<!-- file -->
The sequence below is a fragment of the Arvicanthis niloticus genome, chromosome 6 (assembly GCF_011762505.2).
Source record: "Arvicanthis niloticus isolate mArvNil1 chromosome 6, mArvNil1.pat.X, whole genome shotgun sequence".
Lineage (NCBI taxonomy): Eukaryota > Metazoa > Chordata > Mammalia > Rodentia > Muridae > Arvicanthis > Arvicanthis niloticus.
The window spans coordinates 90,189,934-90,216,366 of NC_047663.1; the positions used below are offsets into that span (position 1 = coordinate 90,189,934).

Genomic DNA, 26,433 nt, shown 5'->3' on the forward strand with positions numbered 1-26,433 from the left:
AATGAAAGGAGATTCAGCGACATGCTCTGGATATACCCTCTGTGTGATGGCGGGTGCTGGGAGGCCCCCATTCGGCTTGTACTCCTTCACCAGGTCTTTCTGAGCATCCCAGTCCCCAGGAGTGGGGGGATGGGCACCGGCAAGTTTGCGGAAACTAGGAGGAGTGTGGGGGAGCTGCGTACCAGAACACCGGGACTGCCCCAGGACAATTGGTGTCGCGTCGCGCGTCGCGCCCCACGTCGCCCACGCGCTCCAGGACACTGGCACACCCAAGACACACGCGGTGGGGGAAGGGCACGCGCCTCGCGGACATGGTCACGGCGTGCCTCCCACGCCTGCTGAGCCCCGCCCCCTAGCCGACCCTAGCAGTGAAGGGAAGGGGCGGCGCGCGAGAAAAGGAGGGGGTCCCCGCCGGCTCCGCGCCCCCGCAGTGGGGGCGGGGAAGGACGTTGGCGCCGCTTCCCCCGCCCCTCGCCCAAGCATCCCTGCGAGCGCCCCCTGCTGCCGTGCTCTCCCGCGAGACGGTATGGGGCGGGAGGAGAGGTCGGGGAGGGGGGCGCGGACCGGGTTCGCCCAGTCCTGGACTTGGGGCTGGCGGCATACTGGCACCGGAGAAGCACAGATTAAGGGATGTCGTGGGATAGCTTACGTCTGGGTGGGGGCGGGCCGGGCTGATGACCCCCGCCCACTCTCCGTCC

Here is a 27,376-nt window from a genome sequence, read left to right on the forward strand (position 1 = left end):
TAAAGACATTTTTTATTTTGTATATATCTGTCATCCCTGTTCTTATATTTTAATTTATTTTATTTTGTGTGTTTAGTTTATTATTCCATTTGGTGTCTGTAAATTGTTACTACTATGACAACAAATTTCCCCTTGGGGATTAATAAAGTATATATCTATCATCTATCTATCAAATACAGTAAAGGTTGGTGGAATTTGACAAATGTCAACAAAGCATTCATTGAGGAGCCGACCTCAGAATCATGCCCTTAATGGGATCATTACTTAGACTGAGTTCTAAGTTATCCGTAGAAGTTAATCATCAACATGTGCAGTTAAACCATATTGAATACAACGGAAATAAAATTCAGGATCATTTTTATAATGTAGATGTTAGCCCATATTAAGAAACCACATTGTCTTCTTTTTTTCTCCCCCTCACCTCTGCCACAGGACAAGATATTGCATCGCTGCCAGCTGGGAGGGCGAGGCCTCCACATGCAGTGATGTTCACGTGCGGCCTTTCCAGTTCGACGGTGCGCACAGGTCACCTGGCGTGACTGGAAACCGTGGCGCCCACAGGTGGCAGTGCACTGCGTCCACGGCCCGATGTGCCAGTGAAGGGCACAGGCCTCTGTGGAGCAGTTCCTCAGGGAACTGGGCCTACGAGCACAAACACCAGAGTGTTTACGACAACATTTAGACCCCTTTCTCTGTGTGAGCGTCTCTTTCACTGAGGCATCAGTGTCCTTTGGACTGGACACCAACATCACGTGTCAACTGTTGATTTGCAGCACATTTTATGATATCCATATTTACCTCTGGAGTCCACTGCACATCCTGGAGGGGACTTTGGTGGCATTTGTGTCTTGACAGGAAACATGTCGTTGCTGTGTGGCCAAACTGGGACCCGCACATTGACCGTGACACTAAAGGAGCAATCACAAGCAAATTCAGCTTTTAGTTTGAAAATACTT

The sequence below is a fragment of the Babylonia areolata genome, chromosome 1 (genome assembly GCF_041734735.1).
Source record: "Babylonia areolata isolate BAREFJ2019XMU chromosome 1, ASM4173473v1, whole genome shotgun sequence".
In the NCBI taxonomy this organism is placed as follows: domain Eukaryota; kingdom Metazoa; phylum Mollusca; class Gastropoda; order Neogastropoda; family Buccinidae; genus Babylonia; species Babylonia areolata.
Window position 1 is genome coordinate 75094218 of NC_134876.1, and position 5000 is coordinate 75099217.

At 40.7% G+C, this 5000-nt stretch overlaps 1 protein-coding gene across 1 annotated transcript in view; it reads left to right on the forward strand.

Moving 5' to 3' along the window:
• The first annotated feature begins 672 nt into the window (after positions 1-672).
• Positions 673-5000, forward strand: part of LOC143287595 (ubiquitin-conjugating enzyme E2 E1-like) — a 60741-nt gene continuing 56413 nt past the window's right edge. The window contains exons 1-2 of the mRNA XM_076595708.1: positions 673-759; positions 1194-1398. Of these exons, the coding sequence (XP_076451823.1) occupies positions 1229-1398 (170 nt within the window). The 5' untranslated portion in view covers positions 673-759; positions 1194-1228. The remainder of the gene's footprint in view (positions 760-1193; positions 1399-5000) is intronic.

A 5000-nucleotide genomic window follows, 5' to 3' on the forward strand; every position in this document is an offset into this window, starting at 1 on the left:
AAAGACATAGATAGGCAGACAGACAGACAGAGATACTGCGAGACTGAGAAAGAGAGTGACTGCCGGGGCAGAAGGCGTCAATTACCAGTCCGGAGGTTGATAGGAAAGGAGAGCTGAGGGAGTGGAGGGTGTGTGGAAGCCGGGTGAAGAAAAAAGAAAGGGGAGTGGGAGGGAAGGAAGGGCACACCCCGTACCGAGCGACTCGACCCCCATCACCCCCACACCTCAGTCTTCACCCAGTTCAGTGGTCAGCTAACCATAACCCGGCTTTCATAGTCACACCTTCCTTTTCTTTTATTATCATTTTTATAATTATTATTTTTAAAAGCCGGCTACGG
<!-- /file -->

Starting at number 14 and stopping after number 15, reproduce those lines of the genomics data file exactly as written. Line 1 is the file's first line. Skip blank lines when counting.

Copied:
Moving 5' to 3' along the window:
• The first annotated feature begins 672 nt into the window (after positions 1-672).